Another entry in the list of dark sixties ballads here – but this one is less warped, almost cheerful, and sounding positively like a pop song when contrasted with the other nightmares on the second side of Freaks.
You can look at Don’t You Know either as a potential classic narrowly averted, or as a mediocre demo, polished up into something fairly good at the last moment. That second view seems to be the one held by the band at the time. An early demo isn’t particularly promising, and the song had been out of the band’s set for two years by the time Freaks was recorded.
This version (from the Sudan Gerri tape) is the rougher by far, with a strummy 80s garage rock feel. Lacking some of the more subtle touches added later, it instead features Magnus thrashing about on his drums at double the speed of the rest of the band, like Animal from The Muppets.
The finished version on Freaks, on the other hand, is all sweetness and light. While the different members of the band sound like they’ve got entirely different ideas about what sort of song this is, the production ties them together almost seamlessly. It’s a bit of a surprise for the production to save a song on an album largely spoiled by poor production, but it’s not a typical Freaks song we’re dealing with here. The main improvement in this version is Candida. Her chiming oriental piano transforms the first half of the chorus utterly, and her three note piano riff pretty much defines the song. In the bridge she even gets to perform a short solo which sounds almost like a snatch of Chinese classical music.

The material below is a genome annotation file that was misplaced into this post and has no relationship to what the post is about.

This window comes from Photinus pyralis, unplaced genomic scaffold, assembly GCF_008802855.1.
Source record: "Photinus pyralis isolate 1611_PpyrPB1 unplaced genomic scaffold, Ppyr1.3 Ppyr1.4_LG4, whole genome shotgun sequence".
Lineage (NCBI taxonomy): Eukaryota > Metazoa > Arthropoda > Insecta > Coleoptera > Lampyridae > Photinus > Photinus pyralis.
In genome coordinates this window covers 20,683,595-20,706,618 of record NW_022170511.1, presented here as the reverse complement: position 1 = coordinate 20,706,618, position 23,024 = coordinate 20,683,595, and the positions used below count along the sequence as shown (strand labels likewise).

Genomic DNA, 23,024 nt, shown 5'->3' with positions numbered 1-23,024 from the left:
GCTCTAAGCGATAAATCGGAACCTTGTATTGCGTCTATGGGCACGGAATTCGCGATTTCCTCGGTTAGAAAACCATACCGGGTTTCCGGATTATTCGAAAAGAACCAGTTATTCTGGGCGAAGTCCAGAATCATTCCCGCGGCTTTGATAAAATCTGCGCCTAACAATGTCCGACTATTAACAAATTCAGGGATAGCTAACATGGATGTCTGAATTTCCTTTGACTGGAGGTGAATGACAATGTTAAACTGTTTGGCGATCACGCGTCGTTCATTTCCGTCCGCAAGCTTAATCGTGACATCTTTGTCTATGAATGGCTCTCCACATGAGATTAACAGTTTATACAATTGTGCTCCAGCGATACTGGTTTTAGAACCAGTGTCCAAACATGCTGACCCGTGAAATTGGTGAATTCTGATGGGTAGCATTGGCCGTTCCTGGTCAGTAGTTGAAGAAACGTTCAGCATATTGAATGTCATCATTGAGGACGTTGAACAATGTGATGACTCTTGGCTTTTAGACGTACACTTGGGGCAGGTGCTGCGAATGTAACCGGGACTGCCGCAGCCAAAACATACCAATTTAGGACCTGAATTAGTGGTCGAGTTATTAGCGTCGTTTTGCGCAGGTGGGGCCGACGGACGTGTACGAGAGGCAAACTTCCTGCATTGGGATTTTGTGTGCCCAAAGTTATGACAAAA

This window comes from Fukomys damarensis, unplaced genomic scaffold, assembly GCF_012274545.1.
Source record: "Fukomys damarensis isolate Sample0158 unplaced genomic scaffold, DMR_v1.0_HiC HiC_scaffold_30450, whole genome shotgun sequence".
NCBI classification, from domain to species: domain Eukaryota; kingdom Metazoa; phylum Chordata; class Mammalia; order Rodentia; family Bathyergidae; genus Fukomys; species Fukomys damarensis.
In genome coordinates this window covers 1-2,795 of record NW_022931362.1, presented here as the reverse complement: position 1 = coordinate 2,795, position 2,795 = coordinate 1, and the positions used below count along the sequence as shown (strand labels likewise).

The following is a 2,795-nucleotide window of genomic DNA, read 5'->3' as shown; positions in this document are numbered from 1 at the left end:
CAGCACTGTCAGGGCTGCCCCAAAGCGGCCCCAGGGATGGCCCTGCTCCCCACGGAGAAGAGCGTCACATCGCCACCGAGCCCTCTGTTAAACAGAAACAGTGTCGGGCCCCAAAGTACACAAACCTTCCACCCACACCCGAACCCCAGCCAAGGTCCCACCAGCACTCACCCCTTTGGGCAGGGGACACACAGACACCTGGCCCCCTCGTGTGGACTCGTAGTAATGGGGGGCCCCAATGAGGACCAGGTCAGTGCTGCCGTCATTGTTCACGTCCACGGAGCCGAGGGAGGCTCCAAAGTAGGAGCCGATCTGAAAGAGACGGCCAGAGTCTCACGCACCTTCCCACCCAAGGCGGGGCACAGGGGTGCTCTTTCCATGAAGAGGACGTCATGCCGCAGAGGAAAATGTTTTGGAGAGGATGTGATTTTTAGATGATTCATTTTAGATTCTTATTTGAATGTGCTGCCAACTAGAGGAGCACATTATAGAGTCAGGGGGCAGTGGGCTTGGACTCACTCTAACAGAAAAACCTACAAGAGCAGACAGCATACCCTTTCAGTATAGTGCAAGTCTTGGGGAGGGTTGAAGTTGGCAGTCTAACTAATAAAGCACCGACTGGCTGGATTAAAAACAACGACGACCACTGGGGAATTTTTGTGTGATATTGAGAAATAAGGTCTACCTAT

The only real let-down in the song is Jarvis. Lyrically the song is, as Owen Hatherly puts it, a “mediation on dependency and futility”, but it’s a fairly half-hearted one, lacking the insight of ‘I Want You’. The only conclusion reached in the end is that love is hard and it can break you, a true enough statement but one which doesn’t require a master lyricist. His main problem, though, is in the vocal take, which is frankly less than satisfactory. The first line of the chorus is slightly out of step with the rest of the tune, and is so flat that Jarvis ends up speaking it rather than attempting to sing. Then in the second half of the chorus he decides to put himself through all manner of vocal gymnastics, but rather than expressing passion (as was presumably intended) they just sound strained and unnatural.